Nikolaou, A.D., Golfinopoulos, S.K., Arhonditsis, G.B., Kolovoyiannis, V., Lekkas, T.D.: Modeling the formation of chlorination by-products in river waters with different quality. Chemosphere 55(3), 409–420 (2004)CrossRefGoogle Scholar
  20. 20.
    Omar, N.A.J.: The Effects of Pipe Material and Age on the Formation of Disinfection By–Products (DBP) In Nablus Water Network. Ph.D. thesis, National University (2010)Google Scholar
  21. 21.
    Polycarpou, M.M., Uber, J.G., Wang, Z., Shang, F., Brdys, M.: Feedback control of water quality. IEEE Control Syst. 22(3), 68–87 (2002)CrossRefGoogle Scholar
  22. 22.
    Richardson, S.D., Postigo, C.: Drinking water disinfection by-products. In: Emerging Organic Contaminants and Human Health, pp. 93–137. Springer (2012)Google Scholar
  23. 23.
    Rook, J.J.: Formation of haloforms during chlorination of natural waters. Water Treat. Exam. 23, 234–243 (1974)Google Scholar
  24. 24.
    Rossman, L.A.: Epanet 2: users manual. US Environmental Protection Agency, Cincinnati, OH, USA (2000)Google Scholar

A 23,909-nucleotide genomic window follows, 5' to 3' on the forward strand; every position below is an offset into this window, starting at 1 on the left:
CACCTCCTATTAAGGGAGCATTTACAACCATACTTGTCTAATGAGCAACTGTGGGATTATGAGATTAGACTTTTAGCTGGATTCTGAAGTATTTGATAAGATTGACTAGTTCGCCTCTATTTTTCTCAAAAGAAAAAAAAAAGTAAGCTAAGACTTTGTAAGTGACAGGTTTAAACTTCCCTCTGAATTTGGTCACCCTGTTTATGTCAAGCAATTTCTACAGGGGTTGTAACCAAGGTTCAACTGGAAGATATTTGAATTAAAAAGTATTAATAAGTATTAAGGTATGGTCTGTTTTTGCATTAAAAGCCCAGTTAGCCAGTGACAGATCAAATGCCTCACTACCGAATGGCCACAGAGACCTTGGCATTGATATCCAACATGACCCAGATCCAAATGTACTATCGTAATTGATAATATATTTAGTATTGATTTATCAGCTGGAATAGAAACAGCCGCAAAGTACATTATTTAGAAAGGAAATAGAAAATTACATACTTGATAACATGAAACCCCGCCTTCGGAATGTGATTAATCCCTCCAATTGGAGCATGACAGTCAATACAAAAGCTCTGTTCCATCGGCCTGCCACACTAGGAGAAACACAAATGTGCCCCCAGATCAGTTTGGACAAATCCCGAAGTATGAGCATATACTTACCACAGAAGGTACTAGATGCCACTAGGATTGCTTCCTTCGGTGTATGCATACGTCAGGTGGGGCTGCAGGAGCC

25. 25.
    Sadiq, R., Rodriguez, M.J.: Disinfection by-products (DBPs) in drinking water and predictive models for their occurrence: a review. Sci. Total Environ. 321(1), 21–46 (2004)CrossRefGoogle Scholar
  26. 26.
    Shang, F., Uber, J.G., Rossman, L.: Epanet multi-species extension users manual. National Risk Management Research Laboratory, Office of Research and Development, US Enviromental Protection Agency, Cincinnati, OH 45268 (2007)Google Scholar
  27. 27.
    Speight, V.: Probabilistic Modeling Framework for Assessing Water Quality Sampling Programs. Water Research Foundation (2009)Google Scholar
  28. 28.
    Valenti, C.C.: Modeling Disinfection By-product Formation in Distribution Systems and Consecutive Systems by Hold Studies and Bench Studies with an Investigation of Alternative Disinfection Practices. ProQuest (2008)Google Scholar

Copyright information

© Springer International Publishing Switzerland 2016

Authors and Affiliations

  • Marios Kyriakou
    • 1
  • Demetrios G. Eliades
    • 1
    Email author
  • Marios M. Polycarpou
    • 1
  1. 1.KIOS Research Center for Intelligent Systems and NetworksUniversity of CyprusNicosiaCyprus

Personalised recommendations